A few days ago a cease fire was negotiated between Israel and Hamas in the Gaza area. As most around the world know, there has been continuing unrest in this part of the world for decades. In November, after months of being the target of rocket attacks by Palestinians in Gaza who continue to deny Israel’s right to exist as a country, Israel retaliated militarily.
Hearing Health Matters and Hearing International are not politically motivated, and we do not take sides in international conflicts. But occasionally a story arises out of conflict that offers an inspiration to all of us. Such is the case with the account that Dr. Limor Lavie, an Israeli audiologist, gives of how audiologists, in spite of politics and war, continue their work with the hearing impaired.
The following is a short description of a clinical day under missile attack written by Dr. Lavie that was passed on to Hearing International by our friends at Audiology Online. It demonstrates not only the humanity in what audiologists do, but also the spirit of our colleagues working under extremely difficult and potentially dangerous conditions.
A Regular Day in our
Audiology Clinic in Tel-Aviv
10:30 AM. One patient has just finished his hearing test and is now in the ABR room. In the other room an elderly couple – the man with a walker, his wife with a walking stick–are discussing hearing rehabilitation options with a young audiologist. Two secretaries are answering the phone and talking with patients in the waiting room. I enter my office with an 88-year-old patient who came to receive his new CIC hearing aids.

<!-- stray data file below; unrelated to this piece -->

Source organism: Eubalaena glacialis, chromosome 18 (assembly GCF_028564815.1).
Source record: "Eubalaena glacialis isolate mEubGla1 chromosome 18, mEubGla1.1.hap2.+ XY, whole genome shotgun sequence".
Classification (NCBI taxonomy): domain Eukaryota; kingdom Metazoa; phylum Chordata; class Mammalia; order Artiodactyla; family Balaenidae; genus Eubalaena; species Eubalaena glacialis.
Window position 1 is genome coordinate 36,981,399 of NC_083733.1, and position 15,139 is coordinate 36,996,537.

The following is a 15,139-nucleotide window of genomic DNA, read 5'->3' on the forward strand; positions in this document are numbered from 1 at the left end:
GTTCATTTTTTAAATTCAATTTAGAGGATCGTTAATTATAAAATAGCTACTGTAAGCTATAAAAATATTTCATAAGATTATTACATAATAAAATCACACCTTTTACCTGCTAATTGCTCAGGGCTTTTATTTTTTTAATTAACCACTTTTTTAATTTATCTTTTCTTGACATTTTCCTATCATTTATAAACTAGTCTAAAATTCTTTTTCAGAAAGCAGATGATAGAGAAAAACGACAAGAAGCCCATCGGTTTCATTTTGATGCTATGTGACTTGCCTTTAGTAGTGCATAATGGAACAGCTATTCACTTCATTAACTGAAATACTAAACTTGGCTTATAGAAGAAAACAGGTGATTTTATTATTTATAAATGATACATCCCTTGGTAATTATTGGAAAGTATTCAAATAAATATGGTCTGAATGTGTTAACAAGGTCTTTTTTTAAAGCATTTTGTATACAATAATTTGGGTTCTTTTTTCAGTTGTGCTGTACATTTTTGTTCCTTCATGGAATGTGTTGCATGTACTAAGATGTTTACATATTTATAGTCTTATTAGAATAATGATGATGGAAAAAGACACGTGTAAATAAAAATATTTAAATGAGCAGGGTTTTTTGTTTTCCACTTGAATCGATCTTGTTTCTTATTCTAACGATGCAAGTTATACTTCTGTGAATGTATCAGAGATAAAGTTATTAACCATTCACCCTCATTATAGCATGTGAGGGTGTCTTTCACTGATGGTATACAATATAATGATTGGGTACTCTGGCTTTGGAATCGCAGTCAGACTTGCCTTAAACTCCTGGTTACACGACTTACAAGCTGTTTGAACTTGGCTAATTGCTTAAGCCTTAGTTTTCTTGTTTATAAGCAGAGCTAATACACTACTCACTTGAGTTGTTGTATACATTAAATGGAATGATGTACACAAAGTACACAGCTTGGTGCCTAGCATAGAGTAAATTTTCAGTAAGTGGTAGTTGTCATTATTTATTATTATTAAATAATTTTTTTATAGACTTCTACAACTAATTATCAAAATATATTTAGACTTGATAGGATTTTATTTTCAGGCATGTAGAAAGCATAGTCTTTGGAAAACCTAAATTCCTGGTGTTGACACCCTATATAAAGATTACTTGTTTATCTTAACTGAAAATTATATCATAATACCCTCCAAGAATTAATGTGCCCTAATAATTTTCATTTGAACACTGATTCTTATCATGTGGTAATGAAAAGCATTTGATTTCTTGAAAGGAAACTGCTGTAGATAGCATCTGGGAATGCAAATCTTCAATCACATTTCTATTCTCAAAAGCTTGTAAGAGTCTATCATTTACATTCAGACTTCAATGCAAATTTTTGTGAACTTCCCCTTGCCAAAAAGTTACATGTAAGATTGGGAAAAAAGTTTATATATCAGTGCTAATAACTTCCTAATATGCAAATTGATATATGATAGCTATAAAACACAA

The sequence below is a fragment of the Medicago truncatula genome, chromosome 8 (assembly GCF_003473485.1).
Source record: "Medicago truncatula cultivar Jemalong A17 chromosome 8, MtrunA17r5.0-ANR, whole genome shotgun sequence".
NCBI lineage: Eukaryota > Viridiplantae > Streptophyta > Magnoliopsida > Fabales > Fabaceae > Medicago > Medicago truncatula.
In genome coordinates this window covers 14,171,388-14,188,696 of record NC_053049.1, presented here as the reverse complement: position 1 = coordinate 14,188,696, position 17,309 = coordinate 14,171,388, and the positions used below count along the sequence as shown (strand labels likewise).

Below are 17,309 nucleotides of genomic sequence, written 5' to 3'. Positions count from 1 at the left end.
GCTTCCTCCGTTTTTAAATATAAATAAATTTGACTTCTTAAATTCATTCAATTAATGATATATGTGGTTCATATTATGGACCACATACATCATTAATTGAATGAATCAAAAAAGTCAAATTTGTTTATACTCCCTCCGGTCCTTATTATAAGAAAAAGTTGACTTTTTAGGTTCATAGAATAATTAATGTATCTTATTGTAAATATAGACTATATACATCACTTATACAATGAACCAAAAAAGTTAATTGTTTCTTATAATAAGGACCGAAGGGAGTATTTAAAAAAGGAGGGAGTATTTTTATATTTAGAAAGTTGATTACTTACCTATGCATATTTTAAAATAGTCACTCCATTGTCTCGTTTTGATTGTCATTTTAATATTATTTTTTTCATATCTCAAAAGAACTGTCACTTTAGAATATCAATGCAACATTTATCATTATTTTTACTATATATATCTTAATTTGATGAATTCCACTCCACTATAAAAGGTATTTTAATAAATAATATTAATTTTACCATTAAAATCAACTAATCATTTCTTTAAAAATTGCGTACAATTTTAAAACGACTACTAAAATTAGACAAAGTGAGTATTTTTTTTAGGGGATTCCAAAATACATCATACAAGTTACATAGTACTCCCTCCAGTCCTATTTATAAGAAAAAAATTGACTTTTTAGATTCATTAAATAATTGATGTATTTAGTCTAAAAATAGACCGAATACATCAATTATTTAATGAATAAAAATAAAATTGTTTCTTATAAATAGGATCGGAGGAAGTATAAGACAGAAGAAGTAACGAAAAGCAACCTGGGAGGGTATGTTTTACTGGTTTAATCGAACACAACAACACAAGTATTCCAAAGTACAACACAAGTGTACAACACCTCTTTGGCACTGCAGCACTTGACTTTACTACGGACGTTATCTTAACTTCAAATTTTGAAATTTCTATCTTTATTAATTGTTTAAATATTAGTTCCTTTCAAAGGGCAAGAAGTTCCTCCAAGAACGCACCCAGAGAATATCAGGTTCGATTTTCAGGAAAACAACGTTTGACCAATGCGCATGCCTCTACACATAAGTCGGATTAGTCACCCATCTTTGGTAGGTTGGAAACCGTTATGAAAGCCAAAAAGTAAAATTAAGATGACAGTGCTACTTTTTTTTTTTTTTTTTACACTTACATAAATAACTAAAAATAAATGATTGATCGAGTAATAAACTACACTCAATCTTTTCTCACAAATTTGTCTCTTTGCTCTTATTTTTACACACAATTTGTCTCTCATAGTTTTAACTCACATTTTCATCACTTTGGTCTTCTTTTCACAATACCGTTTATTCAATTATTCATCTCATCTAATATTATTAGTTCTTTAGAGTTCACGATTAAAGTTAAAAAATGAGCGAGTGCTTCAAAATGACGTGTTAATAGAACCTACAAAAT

As we sit down we hear the alarm. Our clinic is on the 7th floor, the top of the building. It’s too dangerous to stay, but there’s not enough time to run to the underground shelter. We have 60 seconds to go at least two floors down, to the concrete stairs on the 5th floor, where it is safer. The woman with the walking stick and her husband with the walker hardly walk. Will they make it on time? How will the man be able to walk down the stairs?
We walk with them and also escort the 88-year-old patient, who also walks very slowly. The audiologist in the ABR room is very calm. Two days ago he was working in a clinic in Ashdod, a city in southern Israel, and experienced 20 alarms during one morning.
As I walk behind my patients I think about my 12-year-old daughter who is probably running now to the school shelter with her friends. I hurry back to the office to get my cell phone, so I will be able to talk with her.
We manage to get one floor down. People from other offices are already there. A few seconds later we hear two distant explosions. The “iron shield” knocked the missiles down. The instructions are to wait 10 minutes before we are allowed to leave our temporary shelter and go back to the clinic.
We guide our patients upstairs. In one room the audiologist starts to rub the patient’s skin to prepare him for the ABR. The elderly couple receives some more information on open fitting hearing aids. My patient wears his new hearing aids. He is very happy with them.
Limor Lavie, Ph.D., is a Clinical Audiologist, Department of Communication Sciences and Disorders, Faculty of Social Welfare & Health Sciences, University of Haifa, Israel, Head, Mazorphone Speech and Hearing Institutes.